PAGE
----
The P-GW 1234 may further be a node for policy enforcement and charging data collection. A Policy and Charging Enforcement Function (PCRF) (shown as PCRF 1240) is the policy and charging control element of the CN 1228. In a non-roaming scenario, there may be a single PCRF in the Home Public Land Mobile Network (HPLMN) associated with a ETE's Internet Protocol Connectivity Access Network (IP-CAN) session. In a roaming scenario with local breakout of traffic, there may be two PCRFs associated with a UE's IP-CAN session: a Home PCRF (H-PCRF) within a HPLMN and a Visited PCRF (V-PCRF) within a Visited Public Land Mobile Network (VPLMN). The PCRF 1240 may be communicatively coupled to the application server 1242 via the P-GW 1234. The application server 1242 may signal the PCRF 1240 to indicate a new service flow and select the appropriate Quality of Service (QOS) and charging parameters. The PCRF 1240 may provision this rule into a Policy and Charging Enforcement Function (PCEF) (not shown) with the appropriate traffic flow template (TFT) and QoS class of identifier (QCI), which commences the QoS and charging as specified by the application server 1242.

Additional Examples

For one or more embodiments, at least one of the components set forth in one or more of the preceding figures may be configured to perform one or more operations, techniques, processes, and/or methods as set forth in the example section below. For example, the baseband circuitry as described above in connection with one or more of the preceding figures may be configured to operate in accordance with one or more of the examples set forth below. For another example, circuitry associated with a UE, base station, network element, etc. as described above in connection with one or more of the preceding figures may be configured to operate in accordance with one or more of the examples set forth below in the example section.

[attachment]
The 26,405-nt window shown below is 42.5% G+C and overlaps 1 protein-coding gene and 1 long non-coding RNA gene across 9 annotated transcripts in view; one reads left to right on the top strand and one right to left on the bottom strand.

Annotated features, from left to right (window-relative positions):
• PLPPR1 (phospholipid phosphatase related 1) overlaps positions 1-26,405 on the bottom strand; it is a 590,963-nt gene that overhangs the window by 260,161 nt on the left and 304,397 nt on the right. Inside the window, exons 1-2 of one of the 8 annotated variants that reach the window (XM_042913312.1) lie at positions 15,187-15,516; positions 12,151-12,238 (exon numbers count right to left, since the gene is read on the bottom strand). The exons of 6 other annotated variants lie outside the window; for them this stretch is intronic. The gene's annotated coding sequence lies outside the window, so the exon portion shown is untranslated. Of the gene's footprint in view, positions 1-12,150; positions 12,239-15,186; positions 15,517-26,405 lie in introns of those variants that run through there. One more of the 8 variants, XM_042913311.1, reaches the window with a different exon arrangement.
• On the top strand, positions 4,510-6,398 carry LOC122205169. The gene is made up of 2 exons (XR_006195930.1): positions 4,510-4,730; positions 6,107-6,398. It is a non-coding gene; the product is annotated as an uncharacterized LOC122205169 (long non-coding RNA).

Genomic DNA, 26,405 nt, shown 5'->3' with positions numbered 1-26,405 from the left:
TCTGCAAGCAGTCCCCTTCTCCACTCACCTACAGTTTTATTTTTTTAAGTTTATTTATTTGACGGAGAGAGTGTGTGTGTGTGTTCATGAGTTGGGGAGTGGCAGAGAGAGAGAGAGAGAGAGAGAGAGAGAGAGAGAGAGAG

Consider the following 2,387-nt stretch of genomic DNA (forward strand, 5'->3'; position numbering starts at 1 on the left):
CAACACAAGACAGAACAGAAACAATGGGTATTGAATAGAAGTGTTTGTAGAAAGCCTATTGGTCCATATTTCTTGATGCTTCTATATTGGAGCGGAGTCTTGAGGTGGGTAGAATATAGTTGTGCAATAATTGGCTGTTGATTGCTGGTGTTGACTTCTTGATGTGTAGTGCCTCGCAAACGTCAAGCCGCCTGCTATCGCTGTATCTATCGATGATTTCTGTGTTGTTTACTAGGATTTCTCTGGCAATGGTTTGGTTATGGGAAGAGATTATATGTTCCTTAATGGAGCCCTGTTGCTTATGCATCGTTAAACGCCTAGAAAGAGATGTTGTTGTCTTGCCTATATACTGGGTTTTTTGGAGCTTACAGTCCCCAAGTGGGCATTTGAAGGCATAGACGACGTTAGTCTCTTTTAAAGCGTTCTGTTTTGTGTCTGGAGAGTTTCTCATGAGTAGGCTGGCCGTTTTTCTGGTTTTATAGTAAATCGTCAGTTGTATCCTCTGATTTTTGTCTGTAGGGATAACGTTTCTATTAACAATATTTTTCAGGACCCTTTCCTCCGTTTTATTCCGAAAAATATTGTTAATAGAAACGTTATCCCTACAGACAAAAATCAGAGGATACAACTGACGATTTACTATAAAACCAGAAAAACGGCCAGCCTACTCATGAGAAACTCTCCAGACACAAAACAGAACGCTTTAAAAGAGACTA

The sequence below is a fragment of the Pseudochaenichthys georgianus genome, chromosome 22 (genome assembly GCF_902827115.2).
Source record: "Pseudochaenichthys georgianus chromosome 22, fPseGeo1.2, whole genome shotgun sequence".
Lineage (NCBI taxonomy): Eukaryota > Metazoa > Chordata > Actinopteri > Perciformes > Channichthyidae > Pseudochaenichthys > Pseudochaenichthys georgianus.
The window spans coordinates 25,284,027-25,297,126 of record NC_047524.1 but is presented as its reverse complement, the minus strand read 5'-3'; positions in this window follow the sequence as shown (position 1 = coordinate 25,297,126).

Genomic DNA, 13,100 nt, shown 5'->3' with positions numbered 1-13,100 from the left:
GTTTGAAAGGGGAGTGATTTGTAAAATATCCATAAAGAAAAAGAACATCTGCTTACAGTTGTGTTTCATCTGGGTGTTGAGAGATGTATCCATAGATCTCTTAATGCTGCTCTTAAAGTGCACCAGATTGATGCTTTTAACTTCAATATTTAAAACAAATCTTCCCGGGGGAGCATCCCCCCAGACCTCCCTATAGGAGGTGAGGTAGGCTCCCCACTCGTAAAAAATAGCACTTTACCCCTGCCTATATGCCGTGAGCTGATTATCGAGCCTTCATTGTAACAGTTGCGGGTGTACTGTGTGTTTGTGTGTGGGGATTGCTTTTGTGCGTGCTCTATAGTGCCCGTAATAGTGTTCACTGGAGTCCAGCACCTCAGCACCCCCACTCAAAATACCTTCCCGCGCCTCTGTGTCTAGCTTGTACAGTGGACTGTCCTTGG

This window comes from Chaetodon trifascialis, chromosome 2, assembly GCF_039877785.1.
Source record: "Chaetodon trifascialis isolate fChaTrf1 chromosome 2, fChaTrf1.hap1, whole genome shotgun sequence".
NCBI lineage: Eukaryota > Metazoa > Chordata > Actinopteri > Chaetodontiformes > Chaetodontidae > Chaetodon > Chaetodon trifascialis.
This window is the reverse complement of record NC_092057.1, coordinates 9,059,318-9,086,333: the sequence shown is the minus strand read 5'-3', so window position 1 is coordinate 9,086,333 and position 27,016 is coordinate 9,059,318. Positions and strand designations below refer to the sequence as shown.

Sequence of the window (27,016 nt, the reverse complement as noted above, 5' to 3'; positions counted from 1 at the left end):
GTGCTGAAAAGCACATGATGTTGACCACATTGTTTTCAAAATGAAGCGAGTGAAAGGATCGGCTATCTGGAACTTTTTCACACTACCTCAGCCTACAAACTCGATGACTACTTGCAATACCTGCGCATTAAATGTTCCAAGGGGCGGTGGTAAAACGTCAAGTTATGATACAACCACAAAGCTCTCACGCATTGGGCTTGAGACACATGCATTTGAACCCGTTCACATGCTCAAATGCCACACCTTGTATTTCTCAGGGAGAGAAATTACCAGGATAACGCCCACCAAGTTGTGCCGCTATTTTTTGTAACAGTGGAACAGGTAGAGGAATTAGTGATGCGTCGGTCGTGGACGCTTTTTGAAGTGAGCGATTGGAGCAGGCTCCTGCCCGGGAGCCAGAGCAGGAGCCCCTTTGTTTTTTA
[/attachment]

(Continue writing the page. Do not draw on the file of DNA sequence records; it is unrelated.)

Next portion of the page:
The following examples pertain to further embodiments.

Example 1 is a method for a user equipment (UE), comprising:

    • obtaining a Discontinuous Reception (DRX) switching command from a network device; and
    • switching, based on the DRX switching command, from a current first Connected Mode DRX (cDRX) configuration to a different second cDRX configuration,